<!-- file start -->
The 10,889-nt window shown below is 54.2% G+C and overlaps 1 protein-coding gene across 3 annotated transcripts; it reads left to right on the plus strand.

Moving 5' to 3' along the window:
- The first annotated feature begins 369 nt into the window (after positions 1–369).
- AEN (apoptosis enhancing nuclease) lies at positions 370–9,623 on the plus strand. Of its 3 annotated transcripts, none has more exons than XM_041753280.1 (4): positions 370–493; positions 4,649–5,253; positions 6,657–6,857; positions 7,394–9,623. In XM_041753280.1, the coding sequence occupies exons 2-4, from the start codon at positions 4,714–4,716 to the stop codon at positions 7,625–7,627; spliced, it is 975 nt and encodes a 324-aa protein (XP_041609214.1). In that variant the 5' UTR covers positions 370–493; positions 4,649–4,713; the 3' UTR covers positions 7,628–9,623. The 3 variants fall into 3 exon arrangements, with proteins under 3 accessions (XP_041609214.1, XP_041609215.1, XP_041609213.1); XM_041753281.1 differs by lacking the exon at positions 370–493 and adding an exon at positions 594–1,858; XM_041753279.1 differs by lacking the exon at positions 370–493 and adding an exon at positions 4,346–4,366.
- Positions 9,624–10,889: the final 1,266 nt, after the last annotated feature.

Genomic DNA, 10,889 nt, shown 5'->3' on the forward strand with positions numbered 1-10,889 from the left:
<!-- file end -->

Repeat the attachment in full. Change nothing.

The 10,889-nt window shown below is 54.2% G+C and overlaps 1 protein-coding gene across 3 annotated transcripts; it reads left to right on the plus strand.

Moving 5' to 3' along the window:
- The first annotated feature begins 369 nt into the window (after positions 1–369).
- AEN (apoptosis enhancing nuclease) lies at positions 370–9,623 on the plus strand. Of its 3 annotated transcripts, none has more exons than XM_041753280.1 (4): positions 370–493; positions 4,649–5,253; positions 6,657–6,857; positions 7,394–9,623. In XM_041753280.1, the coding sequence occupies exons 2-4, from the start codon at positions 4,714–4,716 to the stop codon at positions 7,625–7,627; spliced, it is 975 nt and encodes a 324-aa protein (XP_041609214.1). In that variant the 5' UTR covers positions 370–493; positions 4,649–4,713; the 3' UTR covers positions 7,628–9,623. The 3 variants fall into 3 exon arrangements, with proteins under 3 accessions (XP_041609214.1, XP_041609215.1, XP_041609213.1); XM_041753281.1 differs by lacking the exon at positions 370–493 and adding an exon at positions 594–1,858; XM_041753279.1 differs by lacking the exon at positions 370–493 and adding an exon at positions 4,346–4,366.
- Positions 9,624–10,889: the final 1,266 nt, after the last annotated feature.

Genomic DNA, 10,889 nt, shown 5'->3' on the forward strand with positions numbered 1-10,889 from the left: